Three years of talking about Acland Street

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By Daniel Wilson

For the first time ever, passengers in wheelchairs will be able to roll off the tram onto Acland Street. This victory for the disabled has not come easy.

In 2013 the Acland Street traders staged a ‘Day of Mourning’ to draw attention to their opposition to the tram stop upgrade, suggesting it would kill the street.

Over the next three years, St Kilda News received countless articles from traders, residents, architects, Public Transport Victoria, and from the City of Port Phillip, arguing for and against the upgrade, most of which were published.

In 2014, it seemed that a compromise had been reached between the City of Port Phillip, Public Transport Victoria and the Acland Street Village Traders Group.

Back then, Chris Hickey, the owner of Grill’d on Acland Street, was president of the Acland Street Village Traders Group. He claimed the outcome was a victory of sorts for the traders, proving that they were able to take the lead on a development that affects the whole community.

Hickey said, “While we didn’t get everything we wanted … we did get them to listen. We got them to compromise on their original drafts.

“Originally, they wanted to remove all of the car parks from Acland Street and they wanted to stop all traffic in Acland Street in both directions. And they also were not going to put any money into the urban design that went around the tram upgrade. They were literally just going to come in, rip up the tracks, lay new tracks, build a new tram stop, and then go.”

Hickey added that traders’ had high hopes for the urban redesign, which he anticipated would make the Acland Street area more community-focused.

“In terms of the plaza in Acland Street, we’re hoping that we’re going to be able to create a space that is appealing for locals and visitors to use as a community space. Perhaps there’ll be opportunities for that plaza to be used for entertainment purposes, perhaps some live music, some artwork display, some community seating space. Just a place where people can come and sit and enjoy the amenity of St Kilda Village.”

In 2014, Hickey retired to make way for new president Palma Smith, owner of Gado Hair and Beauty. Under her stewardship, the Acland Street Village Traders Group argued forcefully that a plaza would not be acceptable.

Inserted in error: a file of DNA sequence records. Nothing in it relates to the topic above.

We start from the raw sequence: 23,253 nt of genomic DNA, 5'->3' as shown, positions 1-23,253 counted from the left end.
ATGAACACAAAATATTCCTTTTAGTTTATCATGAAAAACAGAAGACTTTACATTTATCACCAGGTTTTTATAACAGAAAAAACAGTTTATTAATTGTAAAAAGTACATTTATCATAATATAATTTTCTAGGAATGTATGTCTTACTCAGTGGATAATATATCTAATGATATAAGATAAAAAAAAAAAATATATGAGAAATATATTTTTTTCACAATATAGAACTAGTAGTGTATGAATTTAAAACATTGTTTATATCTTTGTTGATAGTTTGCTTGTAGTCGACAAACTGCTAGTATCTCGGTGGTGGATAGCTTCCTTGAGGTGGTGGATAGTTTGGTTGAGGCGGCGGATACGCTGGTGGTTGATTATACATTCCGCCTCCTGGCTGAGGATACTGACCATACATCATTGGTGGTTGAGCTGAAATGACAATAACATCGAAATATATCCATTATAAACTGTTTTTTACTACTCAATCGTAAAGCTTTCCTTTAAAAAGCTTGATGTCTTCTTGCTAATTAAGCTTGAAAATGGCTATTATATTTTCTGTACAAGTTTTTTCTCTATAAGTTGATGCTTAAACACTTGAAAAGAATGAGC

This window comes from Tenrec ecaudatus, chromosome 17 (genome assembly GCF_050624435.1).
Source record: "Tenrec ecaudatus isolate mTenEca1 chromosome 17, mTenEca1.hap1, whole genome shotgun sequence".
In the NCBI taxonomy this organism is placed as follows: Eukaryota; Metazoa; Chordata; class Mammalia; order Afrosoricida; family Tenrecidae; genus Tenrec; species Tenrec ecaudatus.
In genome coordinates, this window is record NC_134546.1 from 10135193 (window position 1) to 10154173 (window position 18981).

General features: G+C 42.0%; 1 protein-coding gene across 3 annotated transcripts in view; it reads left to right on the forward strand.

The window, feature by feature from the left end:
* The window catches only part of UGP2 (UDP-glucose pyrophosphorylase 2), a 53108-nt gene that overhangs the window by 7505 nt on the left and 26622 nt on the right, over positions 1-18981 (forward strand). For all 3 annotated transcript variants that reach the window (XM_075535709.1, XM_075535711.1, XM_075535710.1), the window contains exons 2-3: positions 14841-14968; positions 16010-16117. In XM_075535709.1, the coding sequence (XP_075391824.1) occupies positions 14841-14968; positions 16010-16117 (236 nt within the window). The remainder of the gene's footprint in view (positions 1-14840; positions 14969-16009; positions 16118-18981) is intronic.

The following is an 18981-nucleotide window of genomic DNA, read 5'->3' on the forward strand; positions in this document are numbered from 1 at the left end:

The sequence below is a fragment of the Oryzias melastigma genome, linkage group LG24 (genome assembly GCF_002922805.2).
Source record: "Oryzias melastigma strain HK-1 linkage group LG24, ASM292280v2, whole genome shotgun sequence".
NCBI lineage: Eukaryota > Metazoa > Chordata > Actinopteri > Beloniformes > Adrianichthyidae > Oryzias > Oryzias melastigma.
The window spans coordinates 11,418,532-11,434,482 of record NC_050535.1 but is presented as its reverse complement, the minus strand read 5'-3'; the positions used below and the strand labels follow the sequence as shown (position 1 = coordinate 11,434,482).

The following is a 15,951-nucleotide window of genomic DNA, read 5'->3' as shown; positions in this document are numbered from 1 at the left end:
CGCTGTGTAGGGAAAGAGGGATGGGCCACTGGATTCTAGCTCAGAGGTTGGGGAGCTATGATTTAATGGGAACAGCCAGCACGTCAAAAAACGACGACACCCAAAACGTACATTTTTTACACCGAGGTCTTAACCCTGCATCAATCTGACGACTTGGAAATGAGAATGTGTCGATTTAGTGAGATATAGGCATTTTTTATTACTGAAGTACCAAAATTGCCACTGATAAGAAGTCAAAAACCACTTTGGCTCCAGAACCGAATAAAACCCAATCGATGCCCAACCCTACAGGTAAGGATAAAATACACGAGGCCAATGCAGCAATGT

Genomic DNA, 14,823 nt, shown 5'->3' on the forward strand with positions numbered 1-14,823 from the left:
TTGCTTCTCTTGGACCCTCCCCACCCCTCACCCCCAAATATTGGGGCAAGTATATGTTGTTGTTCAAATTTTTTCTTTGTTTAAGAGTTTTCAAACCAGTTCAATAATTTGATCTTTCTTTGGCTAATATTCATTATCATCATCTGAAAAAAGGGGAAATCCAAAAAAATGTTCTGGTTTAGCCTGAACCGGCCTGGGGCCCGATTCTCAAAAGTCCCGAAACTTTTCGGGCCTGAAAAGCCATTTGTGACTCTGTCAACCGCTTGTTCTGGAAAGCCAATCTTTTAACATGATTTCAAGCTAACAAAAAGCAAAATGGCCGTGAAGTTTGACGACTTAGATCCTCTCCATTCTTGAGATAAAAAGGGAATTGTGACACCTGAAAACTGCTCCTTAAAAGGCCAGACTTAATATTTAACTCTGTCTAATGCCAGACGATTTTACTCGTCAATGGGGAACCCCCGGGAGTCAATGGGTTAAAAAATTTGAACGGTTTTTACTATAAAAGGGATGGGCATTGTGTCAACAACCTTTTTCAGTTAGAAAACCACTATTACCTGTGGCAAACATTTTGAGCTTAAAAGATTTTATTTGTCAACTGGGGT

Last year, she delivered a speech to Port Phillip Council where she argued “owners and tenants in Acland Street risked seeing a substantial devaluation in their properties and businesses if they accept the plans that are currently being suggested.”

The plans she referred to would destine Acland Street to be pedestrianised between Belford Street and Barkley Street; the tram tracks sunken into the street so that prams and people in wheelchairs could simply roll off the tram and onto the tram stop which leads to a pedestrian plaza.

She went on to say, “The 51 free parking spaces that will be removed from Acland Street have, as yet, not been replaced by City of Port Phillip which will lead to congestion in the back streets to the detriment of the entire surrounding precinct.”

Experts such as architect and urbanist Jan van Schaik refuted her contentions. He told St Kilda News, “The reduction of car access between Barkly and Belford Streets will increase pedestrian use of the street. On-street car-parking is a very inefficient way to deliver people to the businesses of a street as one car, with one person in it takes up about 14m2, while at least seven people can make use of the same space – and in a far more activated way. The businesses of Acland Street will become visible to a greater number of people as a result of this design and will likely see a corresponding increase in revenue.”

However, the traders were not persuaded. In fact they have been arguing for an upgrade of the Luna Park tram stop instead. Public Transport Victoria said that option was not viable. The traders commissioned an engineer, to re-examine that option, proposing a new design. Smith said, “In my opinion, this alternative terminus is perfectly viable”.

Some residents thought the plaza threatened the distinct character of Acland Street. Mark Lopez, a local activist, said it would make Acland Street less accessible. “It has to be convenient. If not, many people go elsewhere. When that happens, the ‘vibe’ is lost and businesses are threatened.”

In lamenting the loss of ‘vibe’, Lopez perhaps reveals the true nature of the opposition to the Acland Street redevelopment. St Kilda has been undergoing gentrification for the last two decades. Change can be jarring.

When Café Scheherazade closed its doors in 2008, it changed the street. Arnold Zable begins his award winning book, “In Acland Street, St Kilda, there stands a cafe called Scheherazade”. Though immortalised in literature and history, that statement is no longer true.

Mark Lopez is not alone when he fears the loss of “a precious heritage-rich area and vibrant multicultural locality”. Many of us yearn for its protection, but the causational link between gentrification and tram stops that the disabled can access was never established.

In the weeks and months leading up to the upgrade, even the Premier of Victoria, Daniel Andrews, had to wade in and defend the policy.

The City of Port Phillip has also been defending the decision, “Council has conducted extensive engagement to inform the Acland Street Upgrade. The engagement approach for the Acland Street Upgrade has been designed to capture a broad range of perspectives and views from the community and key stakeholders.”

At the time of writing the works are still underway. Will the plaza be as destructive as Palma Smith suggests? Or as Jan van Schaik argues, will it revitalise Acland Street? Only time will tell.

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